Join Julieanne Kost for an in-depth discussion in this video The Curvature Pen tool, part of Photoshop CC 2018 Essential Training: Design.
- [Instructor] Photoshop's pen tools are the key to creating vector paths to draw shapes, cut out objects, or create masks, and the best thing about making vector paths is that they're resolution independent, so I can scale them to any size without losing any image quality. Now, we're going to start with the Curvature Pen Tool, and what I love about the Curvature Pen Tool is that I can just set down points, and then kind of bend those points and pull them into any shape that I want.
So let's just see how this works. I'm going to ignore the pear shape for a moment and I'm just going to click once and that's going to lay down my first control point. And I've got the pen tool set at its default so we're just creating the path right now, and then we're going to convert the path into a shape and I'll explain more about that in a moment. But I have my first control point laid down. I'm going to click to set the second one, and you're always going to get a straight line between the first control path and the second control path. It's not until you lay down the third control point that you're actually going to see this path curve.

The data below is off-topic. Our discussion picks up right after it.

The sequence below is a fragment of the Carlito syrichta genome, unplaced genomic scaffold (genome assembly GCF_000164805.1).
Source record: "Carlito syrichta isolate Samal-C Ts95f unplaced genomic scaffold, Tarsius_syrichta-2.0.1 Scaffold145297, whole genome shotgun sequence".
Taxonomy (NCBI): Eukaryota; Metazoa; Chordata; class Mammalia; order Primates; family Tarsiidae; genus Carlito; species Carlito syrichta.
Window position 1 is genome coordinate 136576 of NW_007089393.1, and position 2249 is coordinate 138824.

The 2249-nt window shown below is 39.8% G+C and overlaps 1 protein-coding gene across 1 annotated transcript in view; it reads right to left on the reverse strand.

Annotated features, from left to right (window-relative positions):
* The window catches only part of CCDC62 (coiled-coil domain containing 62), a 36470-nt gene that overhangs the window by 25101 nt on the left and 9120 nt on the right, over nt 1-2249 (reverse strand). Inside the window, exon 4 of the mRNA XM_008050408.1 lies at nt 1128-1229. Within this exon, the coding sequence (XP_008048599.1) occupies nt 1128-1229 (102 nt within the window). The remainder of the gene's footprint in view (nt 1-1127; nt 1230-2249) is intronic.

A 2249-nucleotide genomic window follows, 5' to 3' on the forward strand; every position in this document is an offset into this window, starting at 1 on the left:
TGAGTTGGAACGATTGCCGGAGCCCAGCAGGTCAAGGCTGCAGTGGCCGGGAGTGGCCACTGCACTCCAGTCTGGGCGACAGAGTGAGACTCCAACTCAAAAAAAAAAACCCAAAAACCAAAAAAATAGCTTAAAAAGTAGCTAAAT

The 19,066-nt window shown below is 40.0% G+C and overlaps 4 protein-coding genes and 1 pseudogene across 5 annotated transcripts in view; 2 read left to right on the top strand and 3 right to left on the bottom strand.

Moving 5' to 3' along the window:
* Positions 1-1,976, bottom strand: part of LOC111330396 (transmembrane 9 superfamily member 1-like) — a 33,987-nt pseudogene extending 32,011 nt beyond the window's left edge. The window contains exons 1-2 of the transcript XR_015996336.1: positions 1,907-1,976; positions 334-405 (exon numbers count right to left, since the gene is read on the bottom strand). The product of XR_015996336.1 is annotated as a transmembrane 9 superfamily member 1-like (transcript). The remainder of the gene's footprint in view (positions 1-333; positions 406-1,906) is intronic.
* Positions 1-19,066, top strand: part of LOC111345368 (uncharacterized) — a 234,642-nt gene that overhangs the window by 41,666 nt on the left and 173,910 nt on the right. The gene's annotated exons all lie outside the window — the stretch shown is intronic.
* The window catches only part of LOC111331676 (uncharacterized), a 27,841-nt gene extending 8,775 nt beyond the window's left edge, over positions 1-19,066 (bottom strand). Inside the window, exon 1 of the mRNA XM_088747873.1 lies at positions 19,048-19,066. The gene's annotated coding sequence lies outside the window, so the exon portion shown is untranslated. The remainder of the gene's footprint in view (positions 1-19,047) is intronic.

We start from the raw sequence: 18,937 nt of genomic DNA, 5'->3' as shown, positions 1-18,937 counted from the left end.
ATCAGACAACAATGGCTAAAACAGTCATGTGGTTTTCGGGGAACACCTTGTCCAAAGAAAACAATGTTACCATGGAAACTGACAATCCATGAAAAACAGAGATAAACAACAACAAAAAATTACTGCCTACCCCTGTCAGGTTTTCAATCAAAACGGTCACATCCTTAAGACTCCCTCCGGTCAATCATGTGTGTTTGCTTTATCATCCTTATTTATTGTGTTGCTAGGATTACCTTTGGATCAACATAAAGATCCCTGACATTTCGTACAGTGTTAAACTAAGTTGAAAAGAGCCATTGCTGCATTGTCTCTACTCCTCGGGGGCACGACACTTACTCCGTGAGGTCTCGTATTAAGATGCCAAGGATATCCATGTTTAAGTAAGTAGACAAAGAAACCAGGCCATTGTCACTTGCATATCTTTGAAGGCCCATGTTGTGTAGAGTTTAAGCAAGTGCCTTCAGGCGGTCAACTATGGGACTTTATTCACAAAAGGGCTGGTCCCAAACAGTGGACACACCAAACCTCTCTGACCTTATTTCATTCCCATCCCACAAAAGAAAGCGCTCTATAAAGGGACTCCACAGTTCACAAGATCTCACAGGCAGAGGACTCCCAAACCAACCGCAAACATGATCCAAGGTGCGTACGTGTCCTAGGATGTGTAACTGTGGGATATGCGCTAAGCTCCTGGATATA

All right now I'm going to close this path by clicking on the starting point, and you can see that the icon changes for the tool, and that just creates a closed path. Now, if I want to add a point to this path, I can click anywhere on the path to add the point. If I want to move the point I just click and drag it. You can tell what control point is selected because it's filled with blue. If I ever wanted to delete a control point, I could just tap the Delete key, and then again just click anywhere to add another point.